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How Simone Biles’ Bravery On Mental Health Can Aid Healing From COVID-19

Erika D. Smith Los Angeles Times

WWR Article Summary (tl;dr) As Erika D. Smith reports, "In the same way Biles has inspired many in the sports world, she may inspire other Black people to be more proactive about addressing their mental health — and at a time when the need to do so has never been greater."

Los Angeles

Surrounded by adoring fans who came bearing flowers and balloons, Simone Biles returned home to Houston a couple of days ago. In my mind, that brought the Tokyo Games to a close.

Yeah, I'm that much of a fan.

There have been — and, I imagine, will continue to be long after Sunday's closing ceremony — many postmortems written about these Olympics and about Biles, the greatest gymnast of all time, who put self-care above medals.

Indeed, it was a brave decision to withdraw from most competitions after getting "lost in the air" during a vault and learning that an aunt had died. It prompted a much-needed conversation about how athletes deal with trauma and how a pervasive, winning-at-all-costs philosophy encourages them to ignore it.

But from where I sit, surrounded by Black Californians traumatized in one way or another by the never-ending COVID-19 pandemic, what Biles did has opened the door to much more than that.

In the same way Biles has inspired many in the sports world, she may inspire other Black people to be more proactive about addressing their mental health — and at a time when the need to do so has never been greater.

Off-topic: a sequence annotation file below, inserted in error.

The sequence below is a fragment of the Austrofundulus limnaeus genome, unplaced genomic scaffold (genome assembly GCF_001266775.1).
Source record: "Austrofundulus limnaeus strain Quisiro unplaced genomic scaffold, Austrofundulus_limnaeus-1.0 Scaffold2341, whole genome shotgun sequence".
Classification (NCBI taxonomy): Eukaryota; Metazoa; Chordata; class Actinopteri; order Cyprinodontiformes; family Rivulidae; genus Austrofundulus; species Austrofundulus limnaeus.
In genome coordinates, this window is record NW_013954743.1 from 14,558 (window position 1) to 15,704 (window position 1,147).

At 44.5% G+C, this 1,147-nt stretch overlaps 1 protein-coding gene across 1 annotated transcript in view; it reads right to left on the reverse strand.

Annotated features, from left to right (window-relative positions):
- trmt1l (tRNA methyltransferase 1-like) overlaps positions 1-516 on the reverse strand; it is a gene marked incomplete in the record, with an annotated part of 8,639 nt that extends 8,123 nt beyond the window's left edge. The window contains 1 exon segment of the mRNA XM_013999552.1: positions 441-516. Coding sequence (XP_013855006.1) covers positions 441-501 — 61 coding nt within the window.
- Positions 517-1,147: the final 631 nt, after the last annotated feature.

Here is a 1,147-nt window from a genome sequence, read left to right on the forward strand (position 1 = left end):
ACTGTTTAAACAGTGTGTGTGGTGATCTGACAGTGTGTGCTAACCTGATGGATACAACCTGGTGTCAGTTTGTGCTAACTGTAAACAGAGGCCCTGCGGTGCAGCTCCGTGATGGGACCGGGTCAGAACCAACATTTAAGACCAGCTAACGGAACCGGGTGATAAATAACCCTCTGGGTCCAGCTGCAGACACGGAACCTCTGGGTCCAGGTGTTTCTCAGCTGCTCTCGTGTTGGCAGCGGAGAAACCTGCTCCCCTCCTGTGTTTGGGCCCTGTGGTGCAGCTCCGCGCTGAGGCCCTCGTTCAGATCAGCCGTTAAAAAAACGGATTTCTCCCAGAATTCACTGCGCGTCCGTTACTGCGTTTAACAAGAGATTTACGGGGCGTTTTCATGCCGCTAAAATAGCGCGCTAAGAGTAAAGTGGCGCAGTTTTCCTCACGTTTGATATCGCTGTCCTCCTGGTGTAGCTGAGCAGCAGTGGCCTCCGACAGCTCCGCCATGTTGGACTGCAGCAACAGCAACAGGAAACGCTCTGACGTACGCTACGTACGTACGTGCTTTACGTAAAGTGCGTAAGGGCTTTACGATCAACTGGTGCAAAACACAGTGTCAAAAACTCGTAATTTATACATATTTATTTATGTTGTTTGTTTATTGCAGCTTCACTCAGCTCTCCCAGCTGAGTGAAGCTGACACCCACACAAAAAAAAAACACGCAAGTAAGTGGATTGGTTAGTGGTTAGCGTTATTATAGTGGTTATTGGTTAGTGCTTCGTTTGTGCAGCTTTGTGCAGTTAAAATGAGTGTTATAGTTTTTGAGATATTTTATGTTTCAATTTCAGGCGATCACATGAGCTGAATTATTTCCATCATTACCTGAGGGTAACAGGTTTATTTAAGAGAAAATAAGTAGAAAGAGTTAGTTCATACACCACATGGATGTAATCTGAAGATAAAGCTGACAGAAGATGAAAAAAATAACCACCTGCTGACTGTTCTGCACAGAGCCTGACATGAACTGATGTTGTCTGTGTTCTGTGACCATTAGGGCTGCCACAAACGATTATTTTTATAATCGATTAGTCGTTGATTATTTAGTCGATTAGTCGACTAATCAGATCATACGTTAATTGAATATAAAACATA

Consider that, throughout the pandemic, Black Americans have endured extraordinary trauma. There have been a disproportionate number of deaths from COVID-19, especially here in Los Angeles, as well as a massive economic toll from lost jobs, lost wages, lost family businesses and lost housing. And that's on top of last summer's racial reckoning.

Meanwhile, the loss of parents and grandparents to COVID-19 has left many Black youths particularly vulnerable to traumatic stress, often manifesting as anxiety and depression.

Even before the pandemic, studies showed that Black adults nationwide were more likely than white adults to report persistent symptoms of emotional distress, including hopelessness.

And yet, according to the federal Office of Minority Health, only a third of Black Americans who need mental health care actually get it. Few understand this dilemma more than California Surgeon General Dr. Nadine Burke Harris.

For more than a year, she has been crisscrossing the state, helping to train nearly 20,000 health care providers to recognize and treat their patients for toxic stress and trauma. It's all part of her initiative ACEs Aware — short for adverse childhood experiences — which took on a new urgency with the pandemic.

"It's definitely a huge concern for me what the long-term impacts will be, in terms of our well-being and physical and mental health as a result of the huge stressor and disruption [of] COVID," she told me.

And as Black woman, Burke Harris has been particularly concerned about whether Black Californians would be willing to get help for trauma, even as the coronavirus continues to sicken the many Angelenos of color who remain unvaccinated.

"It's a cycle, right? The higher the infection and death rates, the greater the impact to the community. And the greater the impact on the community, the greater the fallout in terms of our mental and emotional well-being." But, she added, "we don't want to talk about it. And I think that it makes it really hard to heal."